The word of command rang out, and again the regiment quivered, as with a jingling sound it presented arms. Then amidst a dead silence the feeble voice of the commander in chief was heard. The regiment roared, “Health to your ex...len...len...lency!” and again all became silent. At first Kutúzov stood still while the regiment moved; then he and the general in white, accompanied by the suite, walked between the ranks.
From the way the regimental commander saluted the commander in chief and devoured him with his eyes, drawing himself up obsequiously, and from the way he walked through the ranks behind the generals, bending forward and hardly able to restrain his jerky movements, and from the way he darted forward at every word or gesture of the commander in chief, it was evident that he performed his duty as a subordinate with even greater zeal than his duty as a commander. Thanks to the strictness and assiduity of its commander the regiment, in comparison with others that had reached Braunau at the same time, was in splendid condition. There were only 217 sick and stragglers. Everything was in good order except the boots.
Kutúzov walked through the ranks, sometimes stopping to say a few friendly words to officers he had known in the Turkish war, sometimes also to the soldiers. Looking at their boots he several times shook his head sadly, pointing them out to the Austrian general with an expression which seemed to say that he was not blaming anyone, but could not help noticing what a bad state of things it was. The regimental commander ran forward on each such occasion, fearing to miss a single word of the commander in chief’s regarding the regiment. Behind Kutúzov, at a distance that allowed every softly spoken word to be heard, followed some twenty men of his suite. These gentlemen talked among themselves and sometimes laughed. Nearest of all to the commander in chief walked a handsome adjutant. This was Prince Bolkónski. Beside him was his comrade Nesvítski, a tall staff officer, extremely stout, with a kindly, smiling, handsome face and moist eyes. Nesvítski could hardly keep from laughter provoked by a swarthy hussar officer who walked beside him. This hussar, with a grave face and without a smile or a change in the expression of his fixed eyes, watched the regimental commander’s back and mimicked his every movement. Each time the commander started and bent forward, the hussar started and bent forward in exactly the same manner. Nesvítski laughed and nudged the others to make them look at the wag.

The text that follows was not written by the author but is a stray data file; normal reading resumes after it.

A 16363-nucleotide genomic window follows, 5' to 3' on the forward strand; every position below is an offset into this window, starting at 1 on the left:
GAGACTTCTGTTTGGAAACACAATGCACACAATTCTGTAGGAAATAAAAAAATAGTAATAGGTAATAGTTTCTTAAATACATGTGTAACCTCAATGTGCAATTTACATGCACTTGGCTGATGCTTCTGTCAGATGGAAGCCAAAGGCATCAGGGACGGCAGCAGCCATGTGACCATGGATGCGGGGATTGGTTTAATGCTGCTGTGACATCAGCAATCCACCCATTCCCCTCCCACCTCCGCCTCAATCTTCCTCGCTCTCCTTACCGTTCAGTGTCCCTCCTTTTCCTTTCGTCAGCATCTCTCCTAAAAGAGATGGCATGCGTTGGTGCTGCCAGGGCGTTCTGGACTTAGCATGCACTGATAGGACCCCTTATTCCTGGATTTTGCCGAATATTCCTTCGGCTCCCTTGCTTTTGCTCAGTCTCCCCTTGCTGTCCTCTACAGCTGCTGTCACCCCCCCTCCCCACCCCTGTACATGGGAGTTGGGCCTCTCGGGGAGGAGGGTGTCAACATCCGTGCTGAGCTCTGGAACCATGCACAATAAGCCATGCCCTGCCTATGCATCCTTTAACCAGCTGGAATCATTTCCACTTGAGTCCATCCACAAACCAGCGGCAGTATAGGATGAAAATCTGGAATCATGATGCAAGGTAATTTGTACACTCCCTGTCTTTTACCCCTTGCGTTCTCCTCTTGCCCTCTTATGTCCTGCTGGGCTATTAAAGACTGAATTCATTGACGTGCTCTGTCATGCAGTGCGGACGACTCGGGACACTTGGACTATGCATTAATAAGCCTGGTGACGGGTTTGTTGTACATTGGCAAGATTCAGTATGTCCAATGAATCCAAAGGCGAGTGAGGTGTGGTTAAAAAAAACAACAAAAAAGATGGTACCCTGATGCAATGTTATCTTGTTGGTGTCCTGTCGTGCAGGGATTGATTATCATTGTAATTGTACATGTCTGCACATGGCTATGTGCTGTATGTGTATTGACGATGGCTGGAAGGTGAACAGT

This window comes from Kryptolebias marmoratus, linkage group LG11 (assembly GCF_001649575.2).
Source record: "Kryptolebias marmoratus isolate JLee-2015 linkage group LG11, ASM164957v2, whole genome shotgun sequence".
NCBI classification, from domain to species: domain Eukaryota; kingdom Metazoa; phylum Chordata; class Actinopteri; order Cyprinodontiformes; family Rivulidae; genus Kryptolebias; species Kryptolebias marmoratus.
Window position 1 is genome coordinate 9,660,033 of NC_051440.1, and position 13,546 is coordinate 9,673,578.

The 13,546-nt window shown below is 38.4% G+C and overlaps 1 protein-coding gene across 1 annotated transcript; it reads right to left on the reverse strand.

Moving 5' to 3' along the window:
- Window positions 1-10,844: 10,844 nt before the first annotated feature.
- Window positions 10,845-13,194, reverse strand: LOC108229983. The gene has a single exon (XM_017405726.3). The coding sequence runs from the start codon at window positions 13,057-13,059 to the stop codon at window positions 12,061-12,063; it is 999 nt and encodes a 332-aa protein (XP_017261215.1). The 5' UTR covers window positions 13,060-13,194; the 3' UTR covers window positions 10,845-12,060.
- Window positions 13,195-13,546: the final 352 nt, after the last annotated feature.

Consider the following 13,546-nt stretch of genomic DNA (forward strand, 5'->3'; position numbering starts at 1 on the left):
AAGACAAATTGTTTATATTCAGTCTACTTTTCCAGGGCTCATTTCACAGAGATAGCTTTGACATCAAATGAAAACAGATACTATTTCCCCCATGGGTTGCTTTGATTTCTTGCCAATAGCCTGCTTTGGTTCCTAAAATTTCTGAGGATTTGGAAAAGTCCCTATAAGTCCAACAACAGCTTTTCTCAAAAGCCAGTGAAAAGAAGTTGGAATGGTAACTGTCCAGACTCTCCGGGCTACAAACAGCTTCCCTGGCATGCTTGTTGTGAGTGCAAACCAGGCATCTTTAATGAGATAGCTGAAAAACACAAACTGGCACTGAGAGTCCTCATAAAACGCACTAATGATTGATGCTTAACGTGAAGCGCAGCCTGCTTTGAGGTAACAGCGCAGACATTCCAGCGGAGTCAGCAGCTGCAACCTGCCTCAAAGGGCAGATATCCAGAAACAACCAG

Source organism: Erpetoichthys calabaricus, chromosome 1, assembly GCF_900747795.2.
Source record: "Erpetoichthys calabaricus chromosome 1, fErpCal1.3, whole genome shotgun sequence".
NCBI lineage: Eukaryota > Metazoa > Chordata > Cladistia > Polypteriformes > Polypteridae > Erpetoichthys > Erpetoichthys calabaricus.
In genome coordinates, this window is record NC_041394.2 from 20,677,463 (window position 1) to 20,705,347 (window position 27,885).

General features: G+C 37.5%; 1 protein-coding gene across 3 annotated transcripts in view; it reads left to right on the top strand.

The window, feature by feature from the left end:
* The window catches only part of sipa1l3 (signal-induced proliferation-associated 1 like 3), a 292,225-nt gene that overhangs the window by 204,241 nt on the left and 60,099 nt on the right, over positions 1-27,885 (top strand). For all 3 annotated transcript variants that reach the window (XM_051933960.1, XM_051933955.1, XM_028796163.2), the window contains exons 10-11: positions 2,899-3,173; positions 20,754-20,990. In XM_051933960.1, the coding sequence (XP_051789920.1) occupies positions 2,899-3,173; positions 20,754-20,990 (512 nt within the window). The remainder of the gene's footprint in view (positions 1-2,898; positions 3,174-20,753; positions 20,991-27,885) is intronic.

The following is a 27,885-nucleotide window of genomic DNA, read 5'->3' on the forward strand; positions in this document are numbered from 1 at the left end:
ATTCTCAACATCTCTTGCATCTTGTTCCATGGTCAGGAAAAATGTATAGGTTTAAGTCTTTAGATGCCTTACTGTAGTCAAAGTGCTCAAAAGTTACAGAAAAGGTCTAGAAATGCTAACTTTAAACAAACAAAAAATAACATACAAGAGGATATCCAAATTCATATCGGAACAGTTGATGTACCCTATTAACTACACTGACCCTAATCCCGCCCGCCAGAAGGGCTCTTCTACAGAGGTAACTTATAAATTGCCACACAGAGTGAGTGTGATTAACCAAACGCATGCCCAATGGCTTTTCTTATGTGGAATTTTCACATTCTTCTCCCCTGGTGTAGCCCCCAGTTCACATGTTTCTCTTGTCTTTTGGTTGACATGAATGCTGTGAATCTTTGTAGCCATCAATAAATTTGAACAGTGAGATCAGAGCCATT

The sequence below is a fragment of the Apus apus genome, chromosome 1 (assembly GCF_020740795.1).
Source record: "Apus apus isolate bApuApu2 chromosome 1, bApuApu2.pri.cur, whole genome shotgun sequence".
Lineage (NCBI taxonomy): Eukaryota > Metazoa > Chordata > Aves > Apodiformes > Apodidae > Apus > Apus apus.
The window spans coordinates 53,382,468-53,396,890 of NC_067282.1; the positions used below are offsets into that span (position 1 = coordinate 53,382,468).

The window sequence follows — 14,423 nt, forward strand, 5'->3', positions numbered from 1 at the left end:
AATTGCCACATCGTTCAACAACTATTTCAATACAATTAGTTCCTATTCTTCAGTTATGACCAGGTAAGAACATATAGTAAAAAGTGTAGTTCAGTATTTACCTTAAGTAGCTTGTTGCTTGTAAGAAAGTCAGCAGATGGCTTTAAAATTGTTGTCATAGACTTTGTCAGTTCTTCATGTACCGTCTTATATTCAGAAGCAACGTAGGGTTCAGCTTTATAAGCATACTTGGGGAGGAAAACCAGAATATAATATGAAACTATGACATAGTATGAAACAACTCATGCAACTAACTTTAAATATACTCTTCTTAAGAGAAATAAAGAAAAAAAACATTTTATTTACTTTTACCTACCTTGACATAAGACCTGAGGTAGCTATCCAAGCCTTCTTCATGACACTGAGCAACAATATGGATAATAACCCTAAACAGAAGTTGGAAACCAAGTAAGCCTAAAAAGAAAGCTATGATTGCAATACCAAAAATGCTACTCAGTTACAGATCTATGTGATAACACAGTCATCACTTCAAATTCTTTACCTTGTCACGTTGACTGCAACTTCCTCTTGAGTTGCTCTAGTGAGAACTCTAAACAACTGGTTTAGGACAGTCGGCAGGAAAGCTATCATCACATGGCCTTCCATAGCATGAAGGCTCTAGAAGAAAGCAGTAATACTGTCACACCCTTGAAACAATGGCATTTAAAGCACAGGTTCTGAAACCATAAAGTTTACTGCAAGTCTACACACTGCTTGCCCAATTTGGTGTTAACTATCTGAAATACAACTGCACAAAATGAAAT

Kutúzov walked slowly and languidly past thousands of eyes which were starting from their sockets to watch their chief. On reaching the third company he suddenly stopped. His suite, not having expected this, involuntarily came closer to him.
“Ah, Timókhin!” said he, recognizing the red-nosed captain who had been reprimanded on account of the blue greatcoat.
One would have thought it impossible for a man to stretch himself more than Timókhin had done when he was reprimanded by the regimental commander, but now that the commander in chief addressed him he drew himself up to such an extent that it seemed he could not have sustained it had the commander in chief continued to look at him, and so Kutúzov, who evidently understood his case and wished him nothing but good, quickly turned away, a scarcely perceptible smile flitting over his scarred and puffy face.
“Another Ismail comrade,” said he. “A brave officer! Are you satisfied with him?” he asked the regimental commander.
And the latter — unconscious that he was being reflected in the hussar officer as in a looking glass — started, moved forward, and answered: “Highly satisfied, your excellency!”
“We all have our weaknesses,” said Kutúzov smiling and walking away from him. “He used to have a predilection for Bacchus.”